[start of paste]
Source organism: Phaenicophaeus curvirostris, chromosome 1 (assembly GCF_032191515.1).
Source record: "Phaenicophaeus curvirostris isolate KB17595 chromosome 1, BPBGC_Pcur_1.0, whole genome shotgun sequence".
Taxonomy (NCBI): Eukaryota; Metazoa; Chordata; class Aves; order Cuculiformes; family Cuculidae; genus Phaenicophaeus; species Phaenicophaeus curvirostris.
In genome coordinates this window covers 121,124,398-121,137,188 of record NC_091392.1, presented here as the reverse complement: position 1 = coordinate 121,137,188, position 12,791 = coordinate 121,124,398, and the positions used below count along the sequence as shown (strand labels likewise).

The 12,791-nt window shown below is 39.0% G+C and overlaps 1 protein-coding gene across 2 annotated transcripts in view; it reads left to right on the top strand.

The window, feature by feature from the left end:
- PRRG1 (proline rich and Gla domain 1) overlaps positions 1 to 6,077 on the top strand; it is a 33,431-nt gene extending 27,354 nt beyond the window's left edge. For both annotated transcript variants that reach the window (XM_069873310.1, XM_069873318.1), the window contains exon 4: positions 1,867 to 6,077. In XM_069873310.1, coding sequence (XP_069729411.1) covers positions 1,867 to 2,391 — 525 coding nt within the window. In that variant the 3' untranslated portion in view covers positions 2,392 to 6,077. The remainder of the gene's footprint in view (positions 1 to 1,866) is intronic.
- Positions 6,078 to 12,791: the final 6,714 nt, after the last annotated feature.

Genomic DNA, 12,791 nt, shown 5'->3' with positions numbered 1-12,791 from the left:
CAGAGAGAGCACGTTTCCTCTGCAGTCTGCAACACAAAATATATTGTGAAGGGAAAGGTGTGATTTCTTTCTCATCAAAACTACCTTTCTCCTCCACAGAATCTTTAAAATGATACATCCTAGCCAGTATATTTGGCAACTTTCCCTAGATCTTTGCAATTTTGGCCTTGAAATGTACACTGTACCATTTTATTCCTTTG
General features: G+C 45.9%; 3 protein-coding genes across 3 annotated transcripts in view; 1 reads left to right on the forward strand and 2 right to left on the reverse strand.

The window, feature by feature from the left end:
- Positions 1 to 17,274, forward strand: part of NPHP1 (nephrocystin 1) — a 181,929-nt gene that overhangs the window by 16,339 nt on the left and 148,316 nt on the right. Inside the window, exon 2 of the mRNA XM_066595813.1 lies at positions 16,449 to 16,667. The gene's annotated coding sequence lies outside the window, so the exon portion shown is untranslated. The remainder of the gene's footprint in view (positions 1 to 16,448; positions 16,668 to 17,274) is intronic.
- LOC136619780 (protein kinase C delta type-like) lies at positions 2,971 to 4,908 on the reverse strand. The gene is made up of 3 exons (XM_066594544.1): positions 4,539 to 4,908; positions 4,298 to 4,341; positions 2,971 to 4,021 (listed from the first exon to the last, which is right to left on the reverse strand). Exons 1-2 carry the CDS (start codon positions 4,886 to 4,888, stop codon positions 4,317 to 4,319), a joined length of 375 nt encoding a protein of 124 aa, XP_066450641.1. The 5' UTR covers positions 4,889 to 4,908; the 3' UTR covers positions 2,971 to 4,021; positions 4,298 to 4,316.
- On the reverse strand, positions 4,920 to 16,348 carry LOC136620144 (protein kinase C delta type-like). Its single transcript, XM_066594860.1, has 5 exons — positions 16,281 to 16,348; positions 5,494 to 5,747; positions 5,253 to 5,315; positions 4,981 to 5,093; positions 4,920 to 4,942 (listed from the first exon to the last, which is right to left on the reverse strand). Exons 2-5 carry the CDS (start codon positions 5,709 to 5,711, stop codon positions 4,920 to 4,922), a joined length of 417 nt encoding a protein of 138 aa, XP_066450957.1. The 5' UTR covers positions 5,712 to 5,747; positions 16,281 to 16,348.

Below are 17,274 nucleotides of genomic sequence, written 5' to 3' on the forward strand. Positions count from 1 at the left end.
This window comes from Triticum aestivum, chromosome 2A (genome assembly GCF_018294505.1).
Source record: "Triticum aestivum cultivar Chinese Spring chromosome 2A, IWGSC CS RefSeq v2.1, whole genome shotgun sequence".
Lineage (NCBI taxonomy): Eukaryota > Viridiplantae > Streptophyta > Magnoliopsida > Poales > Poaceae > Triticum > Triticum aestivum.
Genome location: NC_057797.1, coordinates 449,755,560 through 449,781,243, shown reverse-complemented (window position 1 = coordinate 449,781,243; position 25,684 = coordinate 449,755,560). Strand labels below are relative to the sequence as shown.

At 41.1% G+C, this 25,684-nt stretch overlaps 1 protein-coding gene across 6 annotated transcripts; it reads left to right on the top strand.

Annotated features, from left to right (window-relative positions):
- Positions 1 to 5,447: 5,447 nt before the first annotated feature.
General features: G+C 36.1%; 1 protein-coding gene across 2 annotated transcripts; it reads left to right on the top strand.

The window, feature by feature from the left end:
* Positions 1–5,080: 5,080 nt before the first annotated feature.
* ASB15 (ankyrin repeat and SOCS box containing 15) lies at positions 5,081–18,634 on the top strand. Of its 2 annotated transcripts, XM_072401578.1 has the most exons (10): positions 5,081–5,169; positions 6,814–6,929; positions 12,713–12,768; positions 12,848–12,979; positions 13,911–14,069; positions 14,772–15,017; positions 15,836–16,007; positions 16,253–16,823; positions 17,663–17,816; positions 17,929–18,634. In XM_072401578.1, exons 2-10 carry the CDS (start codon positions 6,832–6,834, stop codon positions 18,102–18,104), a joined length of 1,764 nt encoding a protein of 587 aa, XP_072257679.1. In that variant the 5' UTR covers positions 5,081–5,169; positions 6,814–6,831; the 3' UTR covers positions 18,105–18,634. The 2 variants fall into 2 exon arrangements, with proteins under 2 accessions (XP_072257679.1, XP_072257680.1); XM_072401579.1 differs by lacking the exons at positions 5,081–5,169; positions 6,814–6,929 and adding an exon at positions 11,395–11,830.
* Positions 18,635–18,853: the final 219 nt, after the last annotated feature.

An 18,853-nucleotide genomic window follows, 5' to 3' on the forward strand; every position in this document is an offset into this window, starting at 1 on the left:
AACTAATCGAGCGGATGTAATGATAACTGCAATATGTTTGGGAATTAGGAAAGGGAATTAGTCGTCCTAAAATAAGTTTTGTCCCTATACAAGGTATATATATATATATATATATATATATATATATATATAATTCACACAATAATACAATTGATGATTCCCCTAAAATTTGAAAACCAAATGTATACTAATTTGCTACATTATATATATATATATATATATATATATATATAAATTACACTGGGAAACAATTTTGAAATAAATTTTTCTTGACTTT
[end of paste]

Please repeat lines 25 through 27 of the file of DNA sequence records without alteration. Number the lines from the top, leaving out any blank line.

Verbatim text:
The window, feature by feature from the left end:
* Positions 1–5,080: 5,080 nt before the first annotated feature.
* ASB15 (ankyrin repeat and SOCS box containing 15) lies at positions 5,081–18,634 on the top strand. Of its 2 annotated transcripts, XM_072401578.1 has the most exons (10): positions 5,081–5,169; positions 6,814–6,929; positions 12,713–12,768; positions 12,848–12,979; positions 13,911–14,069; positions 14,772–15,017; positions 15,836–16,007; positions 16,253–16,823; positions 17,663–17,816; positions 17,929–18,634. In XM_072401578.1, exons 2-10 carry the CDS (start codon positions 6,832–6,834, stop codon positions 18,102–18,104), a joined length of 1,764 nt encoding a protein of 587 aa, XP_072257679.1. In that variant the 5' UTR covers positions 5,081–5,169; positions 6,814–6,831; the 3' UTR covers positions 18,105–18,634. The 2 variants fall into 2 exon arrangements, with proteins under 2 accessions (XP_072257679.1, XP_072257680.1); XM_072401579.1 differs by lacking the exons at positions 5,081–5,169; positions 6,814–6,929 and adding an exon at positions 11,395–11,830.